Clearly, there are many different things to take into consideration, and a lease is a very complex legal document. You do not have to worry about any of these things if you were to make a CRE purchase rather than a lease, with exception of how much you can change the outside of the building. Additionally, if you purchase a CRE, you can decide to use all of it for your own business, sublease some of it to other businesses, or lease all of it so that you become a property investor. That said, buying, as interesting as it sounds, is not for everybody.

Investing in Commercial Buildings for Sale & Lease

It is a known fact that CRE properties are excellent investments. No matter what happens to the economy, those types of buildings continue to be in high demand. And, if the downturn is so significant that demand drops as well, it often picks up very rapidly again and price increases are much quicker as well. Furthermore, it provides business owners with a level of security because, if their own business fails, they can become a landlord instead and lease their space.

One downside to CRE, however, is that you are restricted by zoning. This means that you can only run a certain type of business out of it. The bigger downside, however, is that you will usually have to be able to put down 30% of the purchase price before you can get a mortgage. This is usually a very significant amount of money that only a few are able to access. The alternative solution is to join a commercial Real Estate Investment Trust (REIT), which has the advantage of you not having to hold responsibility for being a landlord, but the disadvantage of you never fully owning a property and being able to use it as anything other than an investment.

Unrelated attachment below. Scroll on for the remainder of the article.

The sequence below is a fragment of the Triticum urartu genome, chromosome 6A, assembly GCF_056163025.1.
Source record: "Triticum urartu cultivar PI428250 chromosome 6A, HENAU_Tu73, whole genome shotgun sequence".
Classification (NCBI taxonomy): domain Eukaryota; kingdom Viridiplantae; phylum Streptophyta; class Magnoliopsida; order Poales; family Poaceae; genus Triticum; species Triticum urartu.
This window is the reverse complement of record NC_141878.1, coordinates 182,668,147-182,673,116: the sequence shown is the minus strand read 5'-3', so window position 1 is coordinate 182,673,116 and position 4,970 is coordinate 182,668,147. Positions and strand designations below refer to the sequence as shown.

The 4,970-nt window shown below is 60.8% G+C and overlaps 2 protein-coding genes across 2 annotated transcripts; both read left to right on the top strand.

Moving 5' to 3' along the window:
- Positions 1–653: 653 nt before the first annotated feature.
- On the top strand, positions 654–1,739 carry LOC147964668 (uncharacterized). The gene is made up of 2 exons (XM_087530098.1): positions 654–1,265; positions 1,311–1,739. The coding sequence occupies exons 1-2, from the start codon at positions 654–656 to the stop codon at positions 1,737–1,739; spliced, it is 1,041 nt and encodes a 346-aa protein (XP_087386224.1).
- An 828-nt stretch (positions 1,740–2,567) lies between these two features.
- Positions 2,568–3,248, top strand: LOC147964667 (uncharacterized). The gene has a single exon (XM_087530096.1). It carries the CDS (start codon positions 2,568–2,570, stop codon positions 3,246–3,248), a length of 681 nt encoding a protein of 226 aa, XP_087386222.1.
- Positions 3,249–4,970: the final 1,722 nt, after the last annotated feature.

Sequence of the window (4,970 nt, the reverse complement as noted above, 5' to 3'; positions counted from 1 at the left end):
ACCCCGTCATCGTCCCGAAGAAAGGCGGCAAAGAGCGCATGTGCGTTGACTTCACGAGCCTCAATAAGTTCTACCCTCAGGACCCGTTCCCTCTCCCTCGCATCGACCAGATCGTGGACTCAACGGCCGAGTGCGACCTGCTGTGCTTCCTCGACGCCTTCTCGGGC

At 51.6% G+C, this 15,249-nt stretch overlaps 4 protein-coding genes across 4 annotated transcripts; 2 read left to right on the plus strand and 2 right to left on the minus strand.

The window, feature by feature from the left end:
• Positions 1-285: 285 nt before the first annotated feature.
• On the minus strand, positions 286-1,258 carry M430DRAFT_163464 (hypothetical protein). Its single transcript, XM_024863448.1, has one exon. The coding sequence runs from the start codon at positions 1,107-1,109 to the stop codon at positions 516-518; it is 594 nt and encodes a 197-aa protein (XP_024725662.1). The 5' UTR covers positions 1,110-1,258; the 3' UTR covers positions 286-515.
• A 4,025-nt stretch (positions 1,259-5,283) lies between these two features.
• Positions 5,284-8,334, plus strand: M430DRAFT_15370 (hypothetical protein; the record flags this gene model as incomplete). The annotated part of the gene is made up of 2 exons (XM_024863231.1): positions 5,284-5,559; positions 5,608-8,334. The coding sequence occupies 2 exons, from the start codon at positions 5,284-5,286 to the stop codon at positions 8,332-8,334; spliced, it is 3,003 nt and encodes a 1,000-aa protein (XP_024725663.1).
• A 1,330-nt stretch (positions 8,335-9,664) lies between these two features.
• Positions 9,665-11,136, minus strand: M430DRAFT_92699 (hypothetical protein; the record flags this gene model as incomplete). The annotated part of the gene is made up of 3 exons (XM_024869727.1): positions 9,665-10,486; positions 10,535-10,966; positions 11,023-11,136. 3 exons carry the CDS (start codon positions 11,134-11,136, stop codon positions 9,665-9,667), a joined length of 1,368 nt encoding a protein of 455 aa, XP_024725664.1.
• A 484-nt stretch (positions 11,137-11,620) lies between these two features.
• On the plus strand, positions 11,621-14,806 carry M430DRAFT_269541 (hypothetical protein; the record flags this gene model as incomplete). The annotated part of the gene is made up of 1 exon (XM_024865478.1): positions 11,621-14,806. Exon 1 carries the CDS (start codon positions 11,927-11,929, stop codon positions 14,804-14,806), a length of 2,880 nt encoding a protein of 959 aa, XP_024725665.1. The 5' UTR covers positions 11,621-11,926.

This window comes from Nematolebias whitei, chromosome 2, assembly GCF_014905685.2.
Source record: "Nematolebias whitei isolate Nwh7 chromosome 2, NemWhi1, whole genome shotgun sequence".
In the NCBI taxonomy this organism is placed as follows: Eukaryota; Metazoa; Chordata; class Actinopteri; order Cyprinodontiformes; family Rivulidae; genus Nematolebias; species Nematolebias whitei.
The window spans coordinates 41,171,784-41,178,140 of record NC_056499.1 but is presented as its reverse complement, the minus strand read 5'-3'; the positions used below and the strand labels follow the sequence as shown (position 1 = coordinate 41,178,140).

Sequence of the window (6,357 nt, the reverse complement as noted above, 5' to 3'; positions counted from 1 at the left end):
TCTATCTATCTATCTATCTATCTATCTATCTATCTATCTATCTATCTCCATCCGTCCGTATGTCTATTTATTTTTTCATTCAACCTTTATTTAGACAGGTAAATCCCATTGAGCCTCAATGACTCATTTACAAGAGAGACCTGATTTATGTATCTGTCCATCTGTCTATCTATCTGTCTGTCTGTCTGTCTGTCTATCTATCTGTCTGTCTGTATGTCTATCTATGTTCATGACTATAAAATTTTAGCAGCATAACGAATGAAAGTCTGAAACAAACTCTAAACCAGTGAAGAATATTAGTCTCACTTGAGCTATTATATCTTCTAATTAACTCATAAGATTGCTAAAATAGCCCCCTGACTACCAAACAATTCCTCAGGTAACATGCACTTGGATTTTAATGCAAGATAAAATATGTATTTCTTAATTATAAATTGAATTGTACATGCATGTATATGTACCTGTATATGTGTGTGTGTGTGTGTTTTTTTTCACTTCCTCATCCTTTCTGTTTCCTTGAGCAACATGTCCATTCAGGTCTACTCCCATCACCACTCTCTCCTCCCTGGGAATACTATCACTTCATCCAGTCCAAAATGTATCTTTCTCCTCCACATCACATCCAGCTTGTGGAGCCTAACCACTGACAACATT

Clearly, there are a lot of things to think about when it comes to a choice between leasing or buying CRE. It is important that you don’t take this decision lightly, and that you consider all the pros and cons that are involved with it. You need to be able to find the solution that is the most financially beneficial to you overall, and that takes some work to identify.